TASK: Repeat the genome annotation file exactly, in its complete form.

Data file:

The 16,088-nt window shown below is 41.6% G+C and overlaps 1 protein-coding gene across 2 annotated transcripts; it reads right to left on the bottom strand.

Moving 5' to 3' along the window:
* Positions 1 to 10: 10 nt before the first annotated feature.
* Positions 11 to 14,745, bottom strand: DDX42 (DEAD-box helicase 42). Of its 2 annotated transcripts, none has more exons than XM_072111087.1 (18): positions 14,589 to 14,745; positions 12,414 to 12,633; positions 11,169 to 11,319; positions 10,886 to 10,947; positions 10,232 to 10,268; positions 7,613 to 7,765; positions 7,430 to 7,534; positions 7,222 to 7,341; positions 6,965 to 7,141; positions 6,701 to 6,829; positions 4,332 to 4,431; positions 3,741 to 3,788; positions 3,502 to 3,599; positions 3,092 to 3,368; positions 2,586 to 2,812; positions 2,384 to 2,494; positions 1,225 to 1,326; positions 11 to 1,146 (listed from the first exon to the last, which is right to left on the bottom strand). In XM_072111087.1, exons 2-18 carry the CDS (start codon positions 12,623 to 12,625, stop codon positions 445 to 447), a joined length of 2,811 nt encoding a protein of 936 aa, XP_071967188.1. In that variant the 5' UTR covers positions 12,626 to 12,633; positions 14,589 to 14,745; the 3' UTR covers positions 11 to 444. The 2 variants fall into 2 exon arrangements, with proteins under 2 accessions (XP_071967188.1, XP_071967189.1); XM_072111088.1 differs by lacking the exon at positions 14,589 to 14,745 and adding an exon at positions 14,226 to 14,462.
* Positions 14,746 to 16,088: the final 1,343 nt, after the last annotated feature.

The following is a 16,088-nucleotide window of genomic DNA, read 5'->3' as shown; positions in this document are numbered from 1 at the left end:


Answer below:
The 16,088-nt window shown below is 41.6% G+C and overlaps 1 protein-coding gene across 2 annotated transcripts; it reads right to left on the bottom strand.

Moving 5' to 3' along the window:
* Positions 1 to 10: 10 nt before the first annotated feature.
* Positions 11 to 14,745, bottom strand: DDX42 (DEAD-box helicase 42). Of its 2 annotated transcripts, none has more exons than XM_072111087.1 (18): positions 14,589 to 14,745; positions 12,414 to 12,633; positions 11,169 to 11,319; positions 10,886 to 10,947; positions 10,232 to 10,268; positions 7,613 to 7,765; positions 7,430 to 7,534; positions 7,222 to 7,341; positions 6,965 to 7,141; positions 6,701 to 6,829; positions 4,332 to 4,431; positions 3,741 to 3,788; positions 3,502 to 3,599; positions 3,092 to 3,368; positions 2,586 to 2,812; positions 2,384 to 2,494; positions 1,225 to 1,326; positions 11 to 1,146 (listed from the first exon to the last, which is right to left on the bottom strand). In XM_072111087.1, exons 2-18 carry the CDS (start codon positions 12,623 to 12,625, stop codon positions 445 to 447), a joined length of 2,811 nt encoding a protein of 936 aa, XP_071967188.1. In that variant the 5' UTR covers positions 12,626 to 12,633; positions 14,589 to 14,745; the 3' UTR covers positions 11 to 444. The 2 variants fall into 2 exon arrangements, with proteins under 2 accessions (XP_071967188.1, XP_071967189.1); XM_072111088.1 differs by lacking the exon at positions 14,589 to 14,745 and adding an exon at positions 14,226 to 14,462.
* Positions 14,746 to 16,088: the final 1,343 nt, after the last annotated feature.

The following is a 16,088-nucleotide window of genomic DNA, read 5'->3' as shown; positions in this document are numbered from 1 at the left end: